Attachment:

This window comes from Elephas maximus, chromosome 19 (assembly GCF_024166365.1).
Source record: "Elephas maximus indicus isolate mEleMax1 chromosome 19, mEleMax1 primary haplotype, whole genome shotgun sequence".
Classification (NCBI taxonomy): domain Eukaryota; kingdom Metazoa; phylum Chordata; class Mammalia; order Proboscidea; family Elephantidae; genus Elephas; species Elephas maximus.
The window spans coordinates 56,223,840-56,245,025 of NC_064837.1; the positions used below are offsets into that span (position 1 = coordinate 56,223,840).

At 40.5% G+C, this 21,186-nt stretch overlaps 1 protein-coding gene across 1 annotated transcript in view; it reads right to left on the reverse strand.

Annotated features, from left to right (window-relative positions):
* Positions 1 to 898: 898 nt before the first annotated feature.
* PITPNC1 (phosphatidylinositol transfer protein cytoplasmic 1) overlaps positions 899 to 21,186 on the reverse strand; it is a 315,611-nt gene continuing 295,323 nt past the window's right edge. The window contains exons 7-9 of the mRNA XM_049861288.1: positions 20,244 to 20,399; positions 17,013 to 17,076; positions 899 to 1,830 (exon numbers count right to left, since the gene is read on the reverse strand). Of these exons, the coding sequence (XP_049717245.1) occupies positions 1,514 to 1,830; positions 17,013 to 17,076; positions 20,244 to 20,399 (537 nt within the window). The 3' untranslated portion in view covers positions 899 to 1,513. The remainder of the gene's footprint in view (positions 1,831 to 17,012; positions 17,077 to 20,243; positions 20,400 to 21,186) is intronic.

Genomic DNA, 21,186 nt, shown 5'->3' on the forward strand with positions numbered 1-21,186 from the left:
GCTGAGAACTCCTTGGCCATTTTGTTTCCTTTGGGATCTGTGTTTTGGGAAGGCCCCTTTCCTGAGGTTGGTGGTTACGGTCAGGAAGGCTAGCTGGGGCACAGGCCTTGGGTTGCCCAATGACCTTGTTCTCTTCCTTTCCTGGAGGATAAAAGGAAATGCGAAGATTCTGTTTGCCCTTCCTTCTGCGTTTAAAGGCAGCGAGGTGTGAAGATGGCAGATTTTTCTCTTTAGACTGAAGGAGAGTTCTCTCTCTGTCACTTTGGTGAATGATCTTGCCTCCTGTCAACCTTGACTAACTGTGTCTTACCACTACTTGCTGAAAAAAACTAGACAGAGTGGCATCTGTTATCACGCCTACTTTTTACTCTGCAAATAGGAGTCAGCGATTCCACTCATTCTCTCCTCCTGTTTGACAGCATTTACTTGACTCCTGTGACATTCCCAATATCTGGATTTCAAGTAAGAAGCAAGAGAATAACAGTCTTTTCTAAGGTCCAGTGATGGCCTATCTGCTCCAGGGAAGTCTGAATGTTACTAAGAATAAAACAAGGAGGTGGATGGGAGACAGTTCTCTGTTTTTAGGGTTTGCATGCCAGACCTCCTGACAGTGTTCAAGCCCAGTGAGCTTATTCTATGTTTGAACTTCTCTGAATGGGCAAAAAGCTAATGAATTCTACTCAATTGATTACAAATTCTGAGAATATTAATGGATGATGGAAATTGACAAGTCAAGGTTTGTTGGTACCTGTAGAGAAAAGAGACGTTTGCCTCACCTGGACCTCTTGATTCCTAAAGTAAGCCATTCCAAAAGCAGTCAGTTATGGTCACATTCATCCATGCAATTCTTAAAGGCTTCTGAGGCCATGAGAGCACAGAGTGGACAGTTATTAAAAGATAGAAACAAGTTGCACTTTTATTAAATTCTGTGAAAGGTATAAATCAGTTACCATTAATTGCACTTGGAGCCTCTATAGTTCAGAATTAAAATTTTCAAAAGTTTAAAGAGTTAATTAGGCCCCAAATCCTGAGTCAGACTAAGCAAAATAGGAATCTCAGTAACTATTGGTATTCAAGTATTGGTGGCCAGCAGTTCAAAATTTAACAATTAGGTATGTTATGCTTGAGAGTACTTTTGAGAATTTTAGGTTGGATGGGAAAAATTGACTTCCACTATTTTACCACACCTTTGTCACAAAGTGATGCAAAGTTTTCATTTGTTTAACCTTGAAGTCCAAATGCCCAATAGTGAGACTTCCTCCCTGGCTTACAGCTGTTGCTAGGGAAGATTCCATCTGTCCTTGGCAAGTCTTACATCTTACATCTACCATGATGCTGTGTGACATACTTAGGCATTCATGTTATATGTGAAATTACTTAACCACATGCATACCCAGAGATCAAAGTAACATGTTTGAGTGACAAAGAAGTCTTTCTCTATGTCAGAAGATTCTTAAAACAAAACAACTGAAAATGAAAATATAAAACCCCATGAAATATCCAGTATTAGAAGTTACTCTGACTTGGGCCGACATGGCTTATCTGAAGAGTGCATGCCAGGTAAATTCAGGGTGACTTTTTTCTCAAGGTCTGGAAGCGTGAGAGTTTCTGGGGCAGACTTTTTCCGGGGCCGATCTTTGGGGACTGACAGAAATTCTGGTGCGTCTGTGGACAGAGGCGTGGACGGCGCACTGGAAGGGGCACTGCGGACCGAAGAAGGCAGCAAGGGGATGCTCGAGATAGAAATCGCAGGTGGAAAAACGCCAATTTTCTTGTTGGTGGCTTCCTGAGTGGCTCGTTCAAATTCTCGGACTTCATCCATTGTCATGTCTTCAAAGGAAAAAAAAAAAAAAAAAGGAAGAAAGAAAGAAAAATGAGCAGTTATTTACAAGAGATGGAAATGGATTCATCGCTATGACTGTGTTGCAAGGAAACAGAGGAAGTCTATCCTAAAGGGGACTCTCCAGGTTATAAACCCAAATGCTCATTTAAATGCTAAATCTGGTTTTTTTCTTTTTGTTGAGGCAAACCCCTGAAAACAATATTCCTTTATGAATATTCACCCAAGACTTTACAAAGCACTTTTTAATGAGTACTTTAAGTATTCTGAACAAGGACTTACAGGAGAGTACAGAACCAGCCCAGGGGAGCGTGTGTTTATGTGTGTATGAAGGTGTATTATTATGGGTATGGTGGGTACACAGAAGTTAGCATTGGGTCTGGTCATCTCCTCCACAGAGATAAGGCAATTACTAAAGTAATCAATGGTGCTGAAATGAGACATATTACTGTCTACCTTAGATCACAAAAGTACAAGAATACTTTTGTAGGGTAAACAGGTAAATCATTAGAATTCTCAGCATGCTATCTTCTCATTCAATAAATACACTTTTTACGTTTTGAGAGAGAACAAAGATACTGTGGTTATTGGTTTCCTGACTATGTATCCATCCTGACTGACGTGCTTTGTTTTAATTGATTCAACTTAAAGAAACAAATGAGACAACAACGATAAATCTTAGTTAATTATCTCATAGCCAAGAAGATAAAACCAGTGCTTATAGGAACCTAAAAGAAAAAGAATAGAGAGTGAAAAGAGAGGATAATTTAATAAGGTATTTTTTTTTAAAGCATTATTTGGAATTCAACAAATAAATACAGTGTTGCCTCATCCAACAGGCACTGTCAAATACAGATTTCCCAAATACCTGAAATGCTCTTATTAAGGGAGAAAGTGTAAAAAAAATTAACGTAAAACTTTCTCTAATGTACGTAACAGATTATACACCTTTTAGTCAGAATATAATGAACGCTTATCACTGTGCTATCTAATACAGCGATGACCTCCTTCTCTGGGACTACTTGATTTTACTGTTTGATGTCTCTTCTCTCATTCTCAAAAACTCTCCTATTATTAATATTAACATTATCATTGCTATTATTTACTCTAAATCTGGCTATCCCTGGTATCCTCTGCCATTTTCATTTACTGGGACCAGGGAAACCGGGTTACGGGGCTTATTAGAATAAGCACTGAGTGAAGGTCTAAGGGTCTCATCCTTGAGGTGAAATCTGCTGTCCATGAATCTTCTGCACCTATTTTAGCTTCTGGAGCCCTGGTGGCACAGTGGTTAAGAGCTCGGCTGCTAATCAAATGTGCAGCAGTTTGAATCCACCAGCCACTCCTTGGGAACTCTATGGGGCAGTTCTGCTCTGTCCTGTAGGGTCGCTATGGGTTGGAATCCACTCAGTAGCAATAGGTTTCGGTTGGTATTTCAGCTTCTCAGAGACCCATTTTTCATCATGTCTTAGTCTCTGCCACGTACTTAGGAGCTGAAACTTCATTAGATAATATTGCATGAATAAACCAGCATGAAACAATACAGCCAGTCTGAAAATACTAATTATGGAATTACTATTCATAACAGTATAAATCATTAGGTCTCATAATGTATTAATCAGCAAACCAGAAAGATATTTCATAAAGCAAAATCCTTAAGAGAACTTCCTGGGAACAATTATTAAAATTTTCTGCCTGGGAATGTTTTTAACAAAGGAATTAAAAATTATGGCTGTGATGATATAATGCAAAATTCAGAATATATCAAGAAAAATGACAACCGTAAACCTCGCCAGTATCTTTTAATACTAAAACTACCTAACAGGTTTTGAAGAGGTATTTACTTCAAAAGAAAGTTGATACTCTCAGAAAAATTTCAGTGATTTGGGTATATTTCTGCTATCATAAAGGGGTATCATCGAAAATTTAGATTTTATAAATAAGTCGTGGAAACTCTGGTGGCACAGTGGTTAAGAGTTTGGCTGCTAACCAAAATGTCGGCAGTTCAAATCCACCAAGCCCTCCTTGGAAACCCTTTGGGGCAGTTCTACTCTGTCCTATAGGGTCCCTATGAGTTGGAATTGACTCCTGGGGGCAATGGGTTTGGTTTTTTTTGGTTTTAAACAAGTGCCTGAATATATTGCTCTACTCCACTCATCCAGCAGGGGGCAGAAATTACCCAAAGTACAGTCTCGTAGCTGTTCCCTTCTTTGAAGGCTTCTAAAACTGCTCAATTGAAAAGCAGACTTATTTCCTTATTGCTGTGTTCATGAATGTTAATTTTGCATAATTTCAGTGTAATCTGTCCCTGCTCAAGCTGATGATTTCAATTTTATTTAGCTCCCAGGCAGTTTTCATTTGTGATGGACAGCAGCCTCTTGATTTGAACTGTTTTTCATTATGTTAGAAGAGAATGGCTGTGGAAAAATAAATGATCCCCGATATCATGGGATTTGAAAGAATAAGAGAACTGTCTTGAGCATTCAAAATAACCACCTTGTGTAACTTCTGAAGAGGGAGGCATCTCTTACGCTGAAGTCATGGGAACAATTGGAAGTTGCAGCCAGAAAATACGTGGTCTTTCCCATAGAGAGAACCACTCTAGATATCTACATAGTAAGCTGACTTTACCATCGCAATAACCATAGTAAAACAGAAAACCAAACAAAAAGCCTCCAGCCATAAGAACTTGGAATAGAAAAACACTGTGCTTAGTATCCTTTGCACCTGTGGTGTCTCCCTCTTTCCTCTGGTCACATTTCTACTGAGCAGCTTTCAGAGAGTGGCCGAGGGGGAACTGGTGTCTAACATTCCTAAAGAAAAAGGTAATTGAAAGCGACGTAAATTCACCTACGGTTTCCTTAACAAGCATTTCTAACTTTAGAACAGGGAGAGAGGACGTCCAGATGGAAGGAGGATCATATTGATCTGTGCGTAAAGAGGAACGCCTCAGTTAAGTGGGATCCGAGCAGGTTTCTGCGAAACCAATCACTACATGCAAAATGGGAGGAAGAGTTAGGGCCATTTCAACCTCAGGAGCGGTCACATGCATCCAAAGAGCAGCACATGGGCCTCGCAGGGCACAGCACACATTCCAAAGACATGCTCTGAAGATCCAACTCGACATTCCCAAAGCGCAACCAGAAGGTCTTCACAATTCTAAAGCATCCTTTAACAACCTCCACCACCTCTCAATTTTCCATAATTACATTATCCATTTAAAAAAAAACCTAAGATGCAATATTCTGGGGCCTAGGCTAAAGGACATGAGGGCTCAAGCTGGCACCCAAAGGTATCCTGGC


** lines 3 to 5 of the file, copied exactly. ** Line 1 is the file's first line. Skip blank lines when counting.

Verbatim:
Classification (NCBI taxonomy): domain Eukaryota; kingdom Metazoa; phylum Chordata; class Mammalia; order Proboscidea; family Elephantidae; genus Elephas; species Elephas maximus.
The window spans coordinates 56,223,840-56,245,025 of NC_064837.1; the positions used below are offsets into that span (position 1 = coordinate 56,223,840).

At 40.5% G+C, this 21,186-nt stretch overlaps 1 protein-coding gene across 1 annotated transcript in view; it reads right to left on the reverse strand.